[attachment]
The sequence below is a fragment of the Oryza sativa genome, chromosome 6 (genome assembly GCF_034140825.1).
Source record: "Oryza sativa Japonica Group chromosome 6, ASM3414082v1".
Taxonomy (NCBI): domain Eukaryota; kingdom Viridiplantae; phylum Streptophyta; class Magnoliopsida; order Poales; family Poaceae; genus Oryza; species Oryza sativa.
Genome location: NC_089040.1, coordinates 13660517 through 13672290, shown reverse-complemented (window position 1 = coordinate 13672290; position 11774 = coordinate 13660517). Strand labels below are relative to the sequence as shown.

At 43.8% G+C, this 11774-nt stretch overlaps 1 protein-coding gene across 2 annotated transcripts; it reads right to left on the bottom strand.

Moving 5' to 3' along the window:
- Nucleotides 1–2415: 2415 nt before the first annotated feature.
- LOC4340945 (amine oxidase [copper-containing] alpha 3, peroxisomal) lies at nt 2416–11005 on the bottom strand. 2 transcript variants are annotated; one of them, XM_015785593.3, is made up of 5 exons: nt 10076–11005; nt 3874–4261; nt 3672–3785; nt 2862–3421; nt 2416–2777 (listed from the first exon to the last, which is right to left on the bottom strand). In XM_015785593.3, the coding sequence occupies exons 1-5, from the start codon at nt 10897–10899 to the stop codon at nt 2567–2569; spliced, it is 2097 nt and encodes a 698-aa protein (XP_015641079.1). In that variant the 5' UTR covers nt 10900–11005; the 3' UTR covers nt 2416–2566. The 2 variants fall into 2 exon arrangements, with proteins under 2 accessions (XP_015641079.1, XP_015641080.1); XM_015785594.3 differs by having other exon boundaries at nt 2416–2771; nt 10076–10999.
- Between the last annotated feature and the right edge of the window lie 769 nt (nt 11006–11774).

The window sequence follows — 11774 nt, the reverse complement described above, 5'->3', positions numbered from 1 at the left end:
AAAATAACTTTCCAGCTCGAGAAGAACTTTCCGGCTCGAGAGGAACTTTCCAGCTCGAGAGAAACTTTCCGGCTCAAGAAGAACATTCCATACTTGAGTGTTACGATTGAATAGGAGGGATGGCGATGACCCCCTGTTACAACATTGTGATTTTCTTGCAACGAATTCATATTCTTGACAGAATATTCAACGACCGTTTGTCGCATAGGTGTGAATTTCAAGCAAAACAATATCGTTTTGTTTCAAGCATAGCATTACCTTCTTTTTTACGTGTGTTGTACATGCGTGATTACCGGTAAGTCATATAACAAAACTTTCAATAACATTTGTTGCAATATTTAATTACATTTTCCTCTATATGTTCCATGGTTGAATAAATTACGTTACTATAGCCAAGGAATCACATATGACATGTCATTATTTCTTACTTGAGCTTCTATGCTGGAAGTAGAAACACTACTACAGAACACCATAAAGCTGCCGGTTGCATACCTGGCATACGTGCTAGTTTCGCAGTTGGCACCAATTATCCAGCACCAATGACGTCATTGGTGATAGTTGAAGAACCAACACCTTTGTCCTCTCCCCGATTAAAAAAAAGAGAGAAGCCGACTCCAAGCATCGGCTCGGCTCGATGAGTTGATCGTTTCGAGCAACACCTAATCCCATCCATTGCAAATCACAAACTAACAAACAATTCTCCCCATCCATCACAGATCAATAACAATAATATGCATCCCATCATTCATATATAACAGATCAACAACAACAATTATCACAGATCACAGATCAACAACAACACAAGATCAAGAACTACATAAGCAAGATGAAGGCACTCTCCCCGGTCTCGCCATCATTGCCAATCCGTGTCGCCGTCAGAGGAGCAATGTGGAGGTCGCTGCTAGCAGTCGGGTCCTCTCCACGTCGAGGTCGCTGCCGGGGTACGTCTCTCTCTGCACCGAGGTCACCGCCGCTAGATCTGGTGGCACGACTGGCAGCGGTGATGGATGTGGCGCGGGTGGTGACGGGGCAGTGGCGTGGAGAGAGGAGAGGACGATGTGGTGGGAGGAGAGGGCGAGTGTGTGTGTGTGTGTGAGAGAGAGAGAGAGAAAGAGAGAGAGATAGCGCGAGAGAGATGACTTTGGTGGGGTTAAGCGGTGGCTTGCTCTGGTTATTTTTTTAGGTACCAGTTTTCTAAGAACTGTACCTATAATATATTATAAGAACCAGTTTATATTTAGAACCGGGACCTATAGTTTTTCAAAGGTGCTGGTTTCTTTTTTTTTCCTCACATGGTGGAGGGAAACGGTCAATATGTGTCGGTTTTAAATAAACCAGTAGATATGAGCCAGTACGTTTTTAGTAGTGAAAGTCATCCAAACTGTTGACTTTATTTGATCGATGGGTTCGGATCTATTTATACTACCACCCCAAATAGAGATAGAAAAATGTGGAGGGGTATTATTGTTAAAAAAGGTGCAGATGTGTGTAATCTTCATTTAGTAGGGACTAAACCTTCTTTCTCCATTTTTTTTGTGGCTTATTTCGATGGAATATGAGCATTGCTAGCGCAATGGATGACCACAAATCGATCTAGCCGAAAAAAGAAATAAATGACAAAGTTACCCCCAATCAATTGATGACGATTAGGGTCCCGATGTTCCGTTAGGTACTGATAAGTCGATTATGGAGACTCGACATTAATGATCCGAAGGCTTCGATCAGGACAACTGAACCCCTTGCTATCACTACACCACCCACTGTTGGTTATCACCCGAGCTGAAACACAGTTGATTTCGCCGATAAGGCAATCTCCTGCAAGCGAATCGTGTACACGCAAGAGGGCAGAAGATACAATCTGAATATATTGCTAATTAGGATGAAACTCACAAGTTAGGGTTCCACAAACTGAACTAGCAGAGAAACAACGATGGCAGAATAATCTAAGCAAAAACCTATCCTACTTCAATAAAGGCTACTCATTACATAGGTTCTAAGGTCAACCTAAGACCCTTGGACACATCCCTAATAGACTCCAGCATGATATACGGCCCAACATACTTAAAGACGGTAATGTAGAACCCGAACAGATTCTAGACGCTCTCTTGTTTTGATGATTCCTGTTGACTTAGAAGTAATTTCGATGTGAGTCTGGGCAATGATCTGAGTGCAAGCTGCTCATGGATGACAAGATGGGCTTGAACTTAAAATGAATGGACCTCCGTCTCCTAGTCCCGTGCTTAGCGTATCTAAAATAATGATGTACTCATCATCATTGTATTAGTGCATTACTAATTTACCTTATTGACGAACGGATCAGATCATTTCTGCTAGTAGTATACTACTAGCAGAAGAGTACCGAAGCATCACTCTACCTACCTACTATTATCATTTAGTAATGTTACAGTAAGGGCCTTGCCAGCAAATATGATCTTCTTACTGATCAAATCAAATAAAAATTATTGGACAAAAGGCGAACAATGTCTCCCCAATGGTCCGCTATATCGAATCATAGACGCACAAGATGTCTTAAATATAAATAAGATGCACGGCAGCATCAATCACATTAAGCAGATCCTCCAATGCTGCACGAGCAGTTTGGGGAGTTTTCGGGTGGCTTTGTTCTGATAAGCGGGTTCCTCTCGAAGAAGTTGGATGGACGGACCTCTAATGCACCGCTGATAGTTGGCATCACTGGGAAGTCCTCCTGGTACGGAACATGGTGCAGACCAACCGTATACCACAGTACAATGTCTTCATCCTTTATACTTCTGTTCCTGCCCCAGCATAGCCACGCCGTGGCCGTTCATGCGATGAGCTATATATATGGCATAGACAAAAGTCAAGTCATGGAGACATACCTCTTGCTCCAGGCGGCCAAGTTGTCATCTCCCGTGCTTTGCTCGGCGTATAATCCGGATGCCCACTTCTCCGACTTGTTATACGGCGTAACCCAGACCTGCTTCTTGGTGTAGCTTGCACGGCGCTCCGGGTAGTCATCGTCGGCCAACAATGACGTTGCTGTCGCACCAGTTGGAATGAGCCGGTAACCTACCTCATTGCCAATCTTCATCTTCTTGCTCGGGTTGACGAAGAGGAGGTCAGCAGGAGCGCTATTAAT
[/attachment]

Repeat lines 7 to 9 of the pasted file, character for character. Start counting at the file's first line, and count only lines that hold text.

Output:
- Nucleotides 1–2415: 2415 nt before the first annotated feature.
- LOC4340945 (amine oxidase [copper-containing] alpha 3, peroxisomal) lies at nt 2416–11005 on the bottom strand. 2 transcript variants are annotated; one of them, XM_015785593.3, is made up of 5 exons: nt 10076–11005; nt 3874–4261; nt 3672–3785; nt 2862–3421; nt 2416–2777 (listed from the first exon to the last, which is right to left on the bottom strand). In XM_015785593.3, the coding sequence occupies exons 1-5, from the start codon at nt 10897–10899 to the stop codon at nt 2567–2569; spliced, it is 2097 nt and encodes a 698-aa protein (XP_015641079.1). In that variant the 5' UTR covers nt 10900–11005; the 3' UTR covers nt 2416–2566. The 2 variants fall into 2 exon arrangements, with proteins under 2 accessions (XP_015641079.1, XP_015641080.1); XM_015785594.3 differs by having other exon boundaries at nt 2416–2771; nt 10076–10999.
- Between the last annotated feature and the right edge of the window lie 769 nt (nt 11006–11774).